So one year I thought, you know what? I'm gonna go ahead and I'm gonna just do this because I was losing my patients.

My child was just not learning.

I had a toddler at home that was really needing more attention and the lessons not going on so long.

What ended up happening is that everything I had taught before was completely forgotten.

We had lost complete ground by this point.

I had already tried several different curriculums and had changed multiple times.

So in the sense I welcomed it and I needed another mom to tell me to do that because I felt like I needed the break.

That was a lie.

And that was something that I totally wish I had never done, and never have done it again.

What ended up happening was that I began to understand that every single person has this innate desire to learn.

We all have it.

Certain things grab one child's attention where something else will grab another child's attention even if you're teaching them the exact same thing.

Perfect analogy is when our children were reading the Islands of the Blue Dolphin great book, I highly suggest it.

 

In that book, my daughter's narration was all about the relationship. She never once talked about dolphins.

So then I was like, wait a second, there's no dolphins in the book. Oh yeah, there's dolphins in the book. But she never told me about that. However, my son told me nothing about the people and told me only about the animals. 

It's all about those things that grab that child's attention.

When you understand that we all are born with this innate desire to learn, it's how learning is presented.

It's how learning is actually not just presented but actually played out in the process of learning that's gonna make the difference.

I want you to never believe the lie that your children will learn when they're ready.

We're born ready.

We just have to make sure that the situations, the processes in which we're teaching our children makes their mind ready as well

What Works To Get Your Child To Learn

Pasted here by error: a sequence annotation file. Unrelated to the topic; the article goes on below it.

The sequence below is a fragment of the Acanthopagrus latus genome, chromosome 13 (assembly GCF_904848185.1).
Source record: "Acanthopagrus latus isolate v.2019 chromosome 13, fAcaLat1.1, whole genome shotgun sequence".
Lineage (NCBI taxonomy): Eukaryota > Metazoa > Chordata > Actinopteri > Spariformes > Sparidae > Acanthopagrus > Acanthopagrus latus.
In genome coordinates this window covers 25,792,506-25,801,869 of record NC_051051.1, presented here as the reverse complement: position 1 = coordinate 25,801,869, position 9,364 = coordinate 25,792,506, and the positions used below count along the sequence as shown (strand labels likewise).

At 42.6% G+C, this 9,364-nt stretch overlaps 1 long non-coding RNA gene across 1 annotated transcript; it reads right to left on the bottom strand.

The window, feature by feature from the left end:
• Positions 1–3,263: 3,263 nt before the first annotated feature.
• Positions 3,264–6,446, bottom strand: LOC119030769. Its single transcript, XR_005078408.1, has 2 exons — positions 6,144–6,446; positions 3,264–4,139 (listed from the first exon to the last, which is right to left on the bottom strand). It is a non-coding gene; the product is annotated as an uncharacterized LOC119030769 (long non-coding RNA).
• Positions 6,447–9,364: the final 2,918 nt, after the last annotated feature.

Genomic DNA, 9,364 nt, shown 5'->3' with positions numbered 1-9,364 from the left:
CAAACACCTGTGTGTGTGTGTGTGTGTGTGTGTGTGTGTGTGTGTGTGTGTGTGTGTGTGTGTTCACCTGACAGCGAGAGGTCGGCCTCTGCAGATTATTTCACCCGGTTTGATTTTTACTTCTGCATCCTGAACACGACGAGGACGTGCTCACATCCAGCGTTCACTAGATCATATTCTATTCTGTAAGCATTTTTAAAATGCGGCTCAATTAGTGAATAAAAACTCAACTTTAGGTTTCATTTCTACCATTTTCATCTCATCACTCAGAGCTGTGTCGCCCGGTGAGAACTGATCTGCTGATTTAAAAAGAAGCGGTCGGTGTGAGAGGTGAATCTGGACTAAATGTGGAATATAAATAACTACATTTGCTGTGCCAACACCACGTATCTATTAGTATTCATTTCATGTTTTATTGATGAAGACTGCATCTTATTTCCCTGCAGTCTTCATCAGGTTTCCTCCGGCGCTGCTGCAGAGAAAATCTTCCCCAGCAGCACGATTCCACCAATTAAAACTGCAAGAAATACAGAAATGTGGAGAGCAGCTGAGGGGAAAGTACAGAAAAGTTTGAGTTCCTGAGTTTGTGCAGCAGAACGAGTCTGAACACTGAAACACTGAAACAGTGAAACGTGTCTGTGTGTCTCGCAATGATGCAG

I knew that waiting for my child to want to learn was not the answer.

The reason I knew that was because he began to dislike anything that had to do with books. He really just struggled anytime I said it was a reading lesson. However, what I would find is that as early as the age of seven, he was taking books off my shelf, field guides, that were adult books, and he would sit and he would work really hard trying to figure out how to read these books on his own.

There's the readiness.

He was ready.

It was just how he was learning in the process in which we were doing was not working for his mind.

There was a lot of attitudes that came in on it that caused me to be impatient, that caused him to feel like he wasn't capable.

There was a lot of things going on there, but I remember thinking, we all know the word or the phrase practice makes perfect.

What I did during this time was I encouraged my son and I took the word perfect out of it and I said…

“Practice makes progress.” Dollie Freeman

And that's all we were looking at.

We were not looking for perfection, we were looking for progress.

When I introduced that to my son and I was seeing that he was showing readiness of reading, he wanted to read what was in  these adult field guides to know what it was he was finding in the yard in his nature time.

I also know how important repetition is to retention.

You cannot have retention unless it is repeated.

This is why it's really good to be hearing and writing. The more senses that we can actually put in the process of our learning, the easier it is for us to retain.

All of those senses help our brain to retain.

Repetition is important.

So taking this huge break in our child's mechanics of learning was the worst mistake I could have done.

We lost so much momentum.

Retention was no longer there.

He had forgotten everything we have done.

We had to start from scratch.

And that was very, very discouraging.